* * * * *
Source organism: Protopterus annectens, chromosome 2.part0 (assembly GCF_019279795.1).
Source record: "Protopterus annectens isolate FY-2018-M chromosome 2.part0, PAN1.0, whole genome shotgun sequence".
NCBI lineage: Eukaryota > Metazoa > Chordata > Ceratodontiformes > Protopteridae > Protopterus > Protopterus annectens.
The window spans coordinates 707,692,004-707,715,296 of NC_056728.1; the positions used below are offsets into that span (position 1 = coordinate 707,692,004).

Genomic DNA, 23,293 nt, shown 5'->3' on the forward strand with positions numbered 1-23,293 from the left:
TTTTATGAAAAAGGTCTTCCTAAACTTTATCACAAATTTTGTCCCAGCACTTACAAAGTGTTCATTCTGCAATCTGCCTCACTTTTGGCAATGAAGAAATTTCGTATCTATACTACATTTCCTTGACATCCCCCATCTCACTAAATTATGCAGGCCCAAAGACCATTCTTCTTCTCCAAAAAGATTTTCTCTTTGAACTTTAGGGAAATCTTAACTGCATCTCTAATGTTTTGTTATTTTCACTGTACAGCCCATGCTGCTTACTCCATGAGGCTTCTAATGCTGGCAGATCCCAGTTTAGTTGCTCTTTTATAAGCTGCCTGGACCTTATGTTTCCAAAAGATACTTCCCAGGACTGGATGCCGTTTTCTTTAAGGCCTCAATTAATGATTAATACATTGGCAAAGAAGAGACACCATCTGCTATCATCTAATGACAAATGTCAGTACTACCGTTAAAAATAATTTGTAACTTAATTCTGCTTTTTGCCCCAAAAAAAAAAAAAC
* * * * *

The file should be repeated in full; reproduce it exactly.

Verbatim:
Source organism: Protopterus annectens, chromosome 2.part0 (assembly GCF_019279795.1).
Source record: "Protopterus annectens isolate FY-2018-M chromosome 2.part0, PAN1.0, whole genome shotgun sequence".
NCBI lineage: Eukaryota > Metazoa > Chordata > Ceratodontiformes > Protopteridae > Protopterus > Protopterus annectens.
The window spans coordinates 707,692,004-707,715,296 of NC_056728.1; the positions used below are offsets into that span (position 1 = coordinate 707,692,004).

Genomic DNA, 23,293 nt, shown 5'->3' on the forward strand with positions numbered 1-23,293 from the left:
TTTTATGAAAAAGGTCTTCCTAAACTTTATCACAAATTTTGTCCCAGCACTTACAAAGTGTTCATTCTGCAATCTGCCTCACTTTTGGCAATGAAGAAATTTCGTATCTATACTACATTTCCTTGACATCCCCCATCTCACTAAATTATGCAGGCCCAAAGACCATTCTTCTTCTCCAAAAAGATTTTCTCTTTGAACTTTAGGGAAATCTTAACTGCATCTCTAATGTTTTGTTATTTTCACTGTACAGCCCATGCTGCTTACTCCATGAGGCTTCTAATGCTGGCAGATCCCAGTTTAGTTGCTCTTTTATAAGCTGCCTGGACCTTATGTTTCCAAAAGATACTTCCCAGGACTGGATGCCGTTTTCTTTAAGGCCTCAATTAATGATTAATACATTGGCAAAGAAGAGACACCATCTGCTATCATCTAATGACAAATGTCAGTACTACCGTTAAAAATAATTTGTAACTTAATTCTGCTTTTTGCCCCAAAAAAAAAAAAAC